Antioxidants are important because they protect cells and tissues from free radical damage. Free radicals are unstable molecules that can alter and weaken cells. Consider them an insurance policy against the deterioration caused by stress, poor food, and the natural aging process.
Dark chocolate can be beneficial for heart health
Dark chocolate consumption on a regular basis may help minimize the risk of getting heart disease. Some of the components in dark chocolate, particularly flavanols, influence two key risk factors for heart disease: high blood pressure and high cholesterol.
- Blood pressure
Cocoa’s bioactive components may increase artery blood flow and induce a minor but considerable decrease in blood pressure.
A 2015 study looked at the impact of chocolate consumption in 60 persons with high blood pressure and type 2 diabetes. The researchers discovered that participants who consumed 25 grams of dark chocolate daily for 8 weeks had considerably lower blood pressure than those who consumed the same amount of white chocolate.
Dark chocolate also includes polyphenols and theobromine, which may lower LDL (“bad”) cholesterol levels in the body while increasing HDL cholesterol levels.
According to research published in the Journal of the American Heart Association, a handful of almonds, dark chocolate, and unsweetened cocoa reduced LDL cholesterol significantly.
We should note that many of the studies on chocolate and good cholesterol are short-term, and additional research is needed on this topic.
May improve cognition and boost your mood
According to studies, chocolate enhances neural activity in parts of the brain associated with pleasure and reward, which reduces stress and improves mood.
A comprehensive review found that five of eight studies on chocolate and mood showed benefits in mood and three showed “strong evidence of cognitive enhancement.” The high quantities of flavonoids in dark chocolate may be responsible for the improvements in brain function.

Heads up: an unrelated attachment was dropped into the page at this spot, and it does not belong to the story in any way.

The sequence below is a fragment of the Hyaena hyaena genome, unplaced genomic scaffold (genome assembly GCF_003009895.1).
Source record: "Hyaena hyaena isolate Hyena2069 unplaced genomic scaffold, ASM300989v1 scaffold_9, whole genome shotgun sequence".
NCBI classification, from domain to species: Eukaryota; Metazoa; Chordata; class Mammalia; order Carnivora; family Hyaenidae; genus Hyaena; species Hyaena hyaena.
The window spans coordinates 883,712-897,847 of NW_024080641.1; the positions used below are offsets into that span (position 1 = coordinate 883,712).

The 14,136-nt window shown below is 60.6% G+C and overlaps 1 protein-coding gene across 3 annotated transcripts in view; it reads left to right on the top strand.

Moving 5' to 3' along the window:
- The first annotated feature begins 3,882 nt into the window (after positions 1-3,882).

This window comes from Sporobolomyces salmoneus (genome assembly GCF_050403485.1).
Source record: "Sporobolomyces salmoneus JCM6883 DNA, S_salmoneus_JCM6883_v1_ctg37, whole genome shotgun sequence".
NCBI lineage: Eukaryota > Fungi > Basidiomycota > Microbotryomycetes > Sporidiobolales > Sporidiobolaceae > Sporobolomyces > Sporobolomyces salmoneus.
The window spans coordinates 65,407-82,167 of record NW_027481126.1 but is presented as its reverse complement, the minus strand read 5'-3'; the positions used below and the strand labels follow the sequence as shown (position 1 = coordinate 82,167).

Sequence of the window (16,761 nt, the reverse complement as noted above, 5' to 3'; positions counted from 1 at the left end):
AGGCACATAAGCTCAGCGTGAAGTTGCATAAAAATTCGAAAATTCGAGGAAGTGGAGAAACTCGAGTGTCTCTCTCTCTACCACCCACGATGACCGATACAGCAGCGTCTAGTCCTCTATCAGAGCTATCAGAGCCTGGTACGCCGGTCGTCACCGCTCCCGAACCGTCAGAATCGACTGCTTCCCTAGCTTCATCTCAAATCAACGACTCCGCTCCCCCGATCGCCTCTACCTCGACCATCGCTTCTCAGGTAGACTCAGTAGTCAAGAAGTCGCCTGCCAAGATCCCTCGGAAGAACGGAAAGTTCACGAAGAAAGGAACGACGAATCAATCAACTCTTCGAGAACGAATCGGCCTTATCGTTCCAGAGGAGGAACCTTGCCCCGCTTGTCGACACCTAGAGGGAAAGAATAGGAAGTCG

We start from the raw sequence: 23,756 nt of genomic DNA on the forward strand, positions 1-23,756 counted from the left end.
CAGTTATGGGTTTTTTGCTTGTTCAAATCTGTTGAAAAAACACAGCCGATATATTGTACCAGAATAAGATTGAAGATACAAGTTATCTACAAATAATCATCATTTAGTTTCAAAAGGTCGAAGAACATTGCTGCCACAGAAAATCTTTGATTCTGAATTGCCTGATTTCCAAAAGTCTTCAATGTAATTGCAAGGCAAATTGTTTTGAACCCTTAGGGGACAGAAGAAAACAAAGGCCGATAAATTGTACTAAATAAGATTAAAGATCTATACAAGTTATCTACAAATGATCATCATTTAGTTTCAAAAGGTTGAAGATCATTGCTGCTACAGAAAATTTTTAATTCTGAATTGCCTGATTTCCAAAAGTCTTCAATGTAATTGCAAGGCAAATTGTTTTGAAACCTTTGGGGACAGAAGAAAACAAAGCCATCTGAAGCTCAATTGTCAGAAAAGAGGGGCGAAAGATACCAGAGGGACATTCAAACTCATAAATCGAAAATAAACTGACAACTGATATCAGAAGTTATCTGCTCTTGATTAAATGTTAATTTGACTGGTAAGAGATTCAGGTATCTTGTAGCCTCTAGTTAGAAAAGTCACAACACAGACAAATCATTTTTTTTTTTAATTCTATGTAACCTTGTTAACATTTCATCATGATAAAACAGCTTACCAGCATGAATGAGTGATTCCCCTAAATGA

Keep in mind that the majority of research used far larger amounts of chocolate than the recommended daily consumption (1.5 ounces maximum).
It’s good for your skin
As previously stated, dark chocolate has vitamins and minerals that are helpful to your skin, such as copper, iron, and magnesium, to name a few. Manganese, for example, aids in the creation of collagen, whereas calcium aids in the repair and renewal of the skin.
Several studies have also discovered that dark chocolate’s strong antioxidant content may protect skin from the sun’s harmful ultraviolet (UV) rays.
What is the healthiest dark chocolate?
Dark chocolate with the highest cocoa percentage is usually the healthiest.
The higher the cacao content, the more beneficial nutrients there are, the less sugar there is, and the less potentially unhealthy components there are. Though keep in mind that the higher the percentage of cocoa solids, the greater the bitter flavor.
Choose 70% dark chocolate or higher to obtain the most flavanols.
Remember – even the darkest of the dark chocolates must be consumed in moderation.
Here you can shop high-quality dark chocolate – Green & Black’s Organic Dark Chocolate Bar with 85% Cacao, made with the best Trinitario cacao beans.
What is the daily recommended amount of dark chocolate?
The good portion size for dark chocolate is 30-40 grams (1-1.5 ounces). If you consume more than that, you may be consuming too many calories.
Considerations and risks
All of the research discussed above show substantial evidence that cocoa can give significant health benefits, particularly protection against heart disease.
Of course, this does not imply that you should overindulge in chocolate on a daily basis. It’s still high in calories and simple to consume too much of it.
The flavanols in dark chocolate are principally responsible for its health benefits. However, the flavanol concentration of dark chocolate products varies. The processing methods used by different producers might also vary the flavanol concentration of the chocolate.
Dark chocolate products with a higher proportion of cacao solids, on the other hand, should have more flavanols.
While dark chocolate includes antioxidants and minerals, it is also high in sugar and fat, making it a high-calorie snack. People should aim to limit their use of dark chocolate in order to prevent consuming too many calories, fats, and sugars.
You’ve got it now. According to research, eating dark chocolate on a daily basis can be beneficial to your health. There’s no need to wait for a special occasion. Eat some today!
Just remember to eat dark chocolate in moderation because it is still high in calories and easy to overeat.
Disclaimer: While we have looked into the research on the health benefits of this food, this is only for informational purposes and should not be construed as medical advice. Those with health-related questions should seek the advice of a medical professional.